Hey Dick, is the new system for awarding pay hikes any different from the one in place three years ago?

You are reading Fact Checker Too. Shorter articles in addition to our traditional in-depth essays. Duke.Fact.Checker@gmail.com

✔✔ The Algernon Sidney Sullivan Award flies under the radar for the most part. It was started generations ago by a New York lawyer (founder of the esteemed Sullivan and Crowell) throughout the south with the original intent of honoring people who work toward racial harmony. Over the years this has broadened to a new definition: "when one goes outside the narrow circle of self-interest and begins to spend oneself for the interests of humankind."

This year's winners at Duke: Sarah Woodard from the office of the chief human rights officer at Duke Medicine, and Barbara Lau, director of the Pauli Murray Project in the office of the Duke Human Rights Center. Both are involved in much more.

✔✔ In the last edition of Fact Checker Too, we told you about eight-month-old Seth Petreikis, coming to Duke from Indiana for life and death thymus transplant surgery. Duke... because it's the only place in the country where this is attempted.

Seth was not able to travel on Monday because of a fever. Doctors are not sure what's causing this because there are not the usual signs of infection. He has no immune system, and the transplant is designed to correct this.

This is big news in the Midwest. We have you covered here too.

✔ The Wall Street Journal headline was "Doctors May Heal Themselves Differently." A report on a study by professors at Duke and the University of Michigan. OK here goes.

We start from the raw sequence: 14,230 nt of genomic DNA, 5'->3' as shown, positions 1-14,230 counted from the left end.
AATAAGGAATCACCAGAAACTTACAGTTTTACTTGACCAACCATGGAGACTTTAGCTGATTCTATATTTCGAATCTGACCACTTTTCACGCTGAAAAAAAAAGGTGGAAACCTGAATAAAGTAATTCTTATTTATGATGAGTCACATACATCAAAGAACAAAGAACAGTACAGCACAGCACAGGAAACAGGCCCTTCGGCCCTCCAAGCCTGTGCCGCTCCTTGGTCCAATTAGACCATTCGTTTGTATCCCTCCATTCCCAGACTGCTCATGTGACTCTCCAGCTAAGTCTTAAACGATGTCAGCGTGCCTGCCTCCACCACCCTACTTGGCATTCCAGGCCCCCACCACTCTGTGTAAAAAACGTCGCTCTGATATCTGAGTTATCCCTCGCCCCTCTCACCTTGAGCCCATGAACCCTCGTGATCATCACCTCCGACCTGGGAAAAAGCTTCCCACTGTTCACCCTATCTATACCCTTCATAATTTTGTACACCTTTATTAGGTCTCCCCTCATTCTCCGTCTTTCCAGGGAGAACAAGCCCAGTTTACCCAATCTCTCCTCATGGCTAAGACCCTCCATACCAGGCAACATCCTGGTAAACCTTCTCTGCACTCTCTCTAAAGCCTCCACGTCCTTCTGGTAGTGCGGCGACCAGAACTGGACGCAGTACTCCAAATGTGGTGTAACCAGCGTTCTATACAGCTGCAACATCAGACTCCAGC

The first hypothetical involves colon cancer. 100 people. One treatment option cures 80, 16 are not helped and will die in two years, and four percent will go through hell with a chronic diarrhea and other unpleasantries.

The other option cures 80 people without any complications, but 20 percent will die in two years.

A second hypothetical involves avian flu, with similar choices: a lower risk of death, a higher risk of complications.

The study shows that doctors pick the option of the higher death risk for themselves, but recommend just the opposite treatment for patients. Duke's Peter Ubel: "When you put on the doctor hat," it changes how you decide.

✔ The latest version of the federal budget -- which will guide us through six months until the next fiscal year -- shows substantial cuts in areas that would seem to impact Duke.

We stress this is only one version -- the $40 billion or so compromise -- likely to get worked over a bit more by that wonderful institution we call democracy.

National Institutes of Health, cut $260 million.

National Science Foundation, cut $53 million.

Americorp (Teach for America) cut $23 million, narrowly escaping extinction.

Pell Grants saved at $5,550 max, but students who have managed to double-dip are out of luck.

✔ We've heard plenty about the federal debt, something like $14.26 trillion and growing since you started to read this sentence. Well the New York Times reports that for the first time, student debt for college loans has hit $1 trillion. In the article, a husband and wife who both borrowed, and their monthly payments exceed their mortgage.

Here's the problem, not necessarily at Duke: the more loans that are available and the higher Pell grants go, colleges and universities feel they can continue to suck up all the new cash with tuition increases far in excess of inflation. It amounts to a giant transfer of wealth -- from poor students to middle class and upper middle class faculty.